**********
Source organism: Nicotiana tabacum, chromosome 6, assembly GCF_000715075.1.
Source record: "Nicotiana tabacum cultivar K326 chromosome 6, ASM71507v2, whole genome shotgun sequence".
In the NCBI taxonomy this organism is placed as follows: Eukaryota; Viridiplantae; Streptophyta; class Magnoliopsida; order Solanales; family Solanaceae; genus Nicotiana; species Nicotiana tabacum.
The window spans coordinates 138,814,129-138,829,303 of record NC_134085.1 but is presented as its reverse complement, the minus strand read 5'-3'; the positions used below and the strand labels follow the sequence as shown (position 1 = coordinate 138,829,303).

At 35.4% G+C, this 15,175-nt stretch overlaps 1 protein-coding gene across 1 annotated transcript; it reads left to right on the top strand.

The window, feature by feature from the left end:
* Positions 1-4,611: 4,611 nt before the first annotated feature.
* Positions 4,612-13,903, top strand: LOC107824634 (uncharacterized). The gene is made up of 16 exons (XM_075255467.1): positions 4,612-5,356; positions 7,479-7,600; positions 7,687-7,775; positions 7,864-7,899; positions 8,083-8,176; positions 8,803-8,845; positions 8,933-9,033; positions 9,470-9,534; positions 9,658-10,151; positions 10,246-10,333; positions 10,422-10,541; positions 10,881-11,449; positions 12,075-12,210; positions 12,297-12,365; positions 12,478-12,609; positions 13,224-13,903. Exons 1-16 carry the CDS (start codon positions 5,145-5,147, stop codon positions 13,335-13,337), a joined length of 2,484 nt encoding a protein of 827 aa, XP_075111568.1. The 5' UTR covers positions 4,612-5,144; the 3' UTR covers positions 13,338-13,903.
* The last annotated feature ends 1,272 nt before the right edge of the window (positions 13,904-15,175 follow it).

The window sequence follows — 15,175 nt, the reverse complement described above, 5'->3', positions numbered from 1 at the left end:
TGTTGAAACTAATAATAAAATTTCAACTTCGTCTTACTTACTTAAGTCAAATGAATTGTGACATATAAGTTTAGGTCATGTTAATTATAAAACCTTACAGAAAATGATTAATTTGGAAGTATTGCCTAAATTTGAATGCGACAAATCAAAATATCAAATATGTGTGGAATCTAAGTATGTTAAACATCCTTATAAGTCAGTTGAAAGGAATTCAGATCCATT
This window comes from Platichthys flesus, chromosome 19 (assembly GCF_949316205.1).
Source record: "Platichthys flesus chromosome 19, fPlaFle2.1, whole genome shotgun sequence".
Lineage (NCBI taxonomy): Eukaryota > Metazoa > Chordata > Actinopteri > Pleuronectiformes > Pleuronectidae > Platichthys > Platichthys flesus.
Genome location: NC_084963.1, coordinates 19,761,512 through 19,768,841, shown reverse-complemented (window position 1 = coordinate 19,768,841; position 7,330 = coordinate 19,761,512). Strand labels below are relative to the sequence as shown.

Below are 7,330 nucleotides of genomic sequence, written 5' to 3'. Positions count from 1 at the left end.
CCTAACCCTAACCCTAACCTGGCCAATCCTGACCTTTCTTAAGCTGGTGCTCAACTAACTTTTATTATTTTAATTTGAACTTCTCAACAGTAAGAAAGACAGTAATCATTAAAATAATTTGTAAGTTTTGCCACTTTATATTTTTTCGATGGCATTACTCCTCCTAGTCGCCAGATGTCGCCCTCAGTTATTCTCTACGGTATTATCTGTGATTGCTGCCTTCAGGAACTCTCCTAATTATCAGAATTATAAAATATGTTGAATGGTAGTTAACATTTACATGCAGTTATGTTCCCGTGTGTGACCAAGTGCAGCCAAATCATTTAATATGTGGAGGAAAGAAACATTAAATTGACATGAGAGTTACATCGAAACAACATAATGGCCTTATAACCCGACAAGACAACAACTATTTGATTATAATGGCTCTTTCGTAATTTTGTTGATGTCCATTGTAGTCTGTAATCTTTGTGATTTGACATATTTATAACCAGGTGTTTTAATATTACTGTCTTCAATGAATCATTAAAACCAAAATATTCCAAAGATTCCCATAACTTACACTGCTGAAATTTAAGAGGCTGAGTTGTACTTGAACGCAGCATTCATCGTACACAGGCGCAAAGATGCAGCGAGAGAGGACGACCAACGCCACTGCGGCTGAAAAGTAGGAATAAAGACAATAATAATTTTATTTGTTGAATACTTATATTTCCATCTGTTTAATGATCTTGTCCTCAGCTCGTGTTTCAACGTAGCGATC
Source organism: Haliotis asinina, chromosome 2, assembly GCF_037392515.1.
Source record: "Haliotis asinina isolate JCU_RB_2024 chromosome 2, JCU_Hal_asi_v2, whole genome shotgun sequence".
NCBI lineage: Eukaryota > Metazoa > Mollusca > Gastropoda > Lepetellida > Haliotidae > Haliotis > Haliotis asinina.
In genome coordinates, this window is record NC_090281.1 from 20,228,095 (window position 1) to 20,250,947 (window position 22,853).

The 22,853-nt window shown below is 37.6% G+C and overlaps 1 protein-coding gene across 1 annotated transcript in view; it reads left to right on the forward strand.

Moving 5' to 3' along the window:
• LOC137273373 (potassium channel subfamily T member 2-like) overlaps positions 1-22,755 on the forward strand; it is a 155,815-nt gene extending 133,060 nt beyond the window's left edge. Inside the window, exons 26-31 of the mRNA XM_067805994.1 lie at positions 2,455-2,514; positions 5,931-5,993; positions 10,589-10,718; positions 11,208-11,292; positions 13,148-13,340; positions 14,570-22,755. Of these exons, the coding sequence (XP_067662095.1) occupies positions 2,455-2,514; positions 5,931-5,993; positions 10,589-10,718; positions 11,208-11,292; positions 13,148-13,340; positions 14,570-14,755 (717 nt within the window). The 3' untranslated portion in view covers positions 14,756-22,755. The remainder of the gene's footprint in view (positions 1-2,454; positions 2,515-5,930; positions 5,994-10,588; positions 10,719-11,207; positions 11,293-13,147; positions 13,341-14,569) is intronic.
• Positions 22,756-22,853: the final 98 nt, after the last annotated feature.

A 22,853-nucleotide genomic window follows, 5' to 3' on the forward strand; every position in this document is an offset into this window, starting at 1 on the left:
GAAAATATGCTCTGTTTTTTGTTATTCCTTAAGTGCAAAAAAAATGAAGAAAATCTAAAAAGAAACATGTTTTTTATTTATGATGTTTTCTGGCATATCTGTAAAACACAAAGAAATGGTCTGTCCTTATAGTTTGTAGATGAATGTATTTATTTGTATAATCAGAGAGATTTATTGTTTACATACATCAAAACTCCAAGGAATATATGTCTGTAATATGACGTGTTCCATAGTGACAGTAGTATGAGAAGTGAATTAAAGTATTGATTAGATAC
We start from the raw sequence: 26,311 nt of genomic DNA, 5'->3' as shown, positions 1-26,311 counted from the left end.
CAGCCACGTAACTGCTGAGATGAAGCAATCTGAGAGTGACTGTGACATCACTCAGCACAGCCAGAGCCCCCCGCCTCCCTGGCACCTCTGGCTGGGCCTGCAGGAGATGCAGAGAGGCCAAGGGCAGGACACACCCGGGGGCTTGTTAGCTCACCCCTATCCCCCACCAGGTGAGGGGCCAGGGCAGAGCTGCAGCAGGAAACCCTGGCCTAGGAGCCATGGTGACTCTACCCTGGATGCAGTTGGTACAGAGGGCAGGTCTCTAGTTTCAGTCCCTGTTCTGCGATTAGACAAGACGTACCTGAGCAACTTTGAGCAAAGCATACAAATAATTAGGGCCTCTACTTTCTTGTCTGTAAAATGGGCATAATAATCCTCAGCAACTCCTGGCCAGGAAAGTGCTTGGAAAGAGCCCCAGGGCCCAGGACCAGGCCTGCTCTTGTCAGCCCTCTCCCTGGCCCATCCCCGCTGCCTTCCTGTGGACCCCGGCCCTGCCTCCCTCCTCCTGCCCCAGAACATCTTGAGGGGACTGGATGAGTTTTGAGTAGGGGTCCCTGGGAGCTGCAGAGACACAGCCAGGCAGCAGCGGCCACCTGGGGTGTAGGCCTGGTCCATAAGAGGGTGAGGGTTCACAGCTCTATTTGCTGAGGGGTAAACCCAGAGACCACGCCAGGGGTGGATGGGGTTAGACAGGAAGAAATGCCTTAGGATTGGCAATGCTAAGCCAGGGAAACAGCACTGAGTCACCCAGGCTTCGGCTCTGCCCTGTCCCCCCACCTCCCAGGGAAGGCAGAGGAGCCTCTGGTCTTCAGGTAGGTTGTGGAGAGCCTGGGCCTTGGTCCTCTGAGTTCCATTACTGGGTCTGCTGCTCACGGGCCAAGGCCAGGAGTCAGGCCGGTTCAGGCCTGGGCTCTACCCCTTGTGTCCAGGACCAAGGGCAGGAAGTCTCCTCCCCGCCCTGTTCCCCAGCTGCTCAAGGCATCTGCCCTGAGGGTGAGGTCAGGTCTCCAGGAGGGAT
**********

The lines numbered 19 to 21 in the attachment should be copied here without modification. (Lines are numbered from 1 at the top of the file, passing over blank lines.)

Source record: "Haliotis asinina isolate JCU_RB_2024 chromosome 2, JCU_Hal_asi_v2, whole genome shotgun sequence".
NCBI lineage: Eukaryota > Metazoa > Mollusca > Gastropoda > Lepetellida > Haliotidae > Haliotis > Haliotis asinina.
In genome coordinates, this window is record NC_090281.1 from 20,228,095 (window position 1) to 20,250,947 (window position 22,853).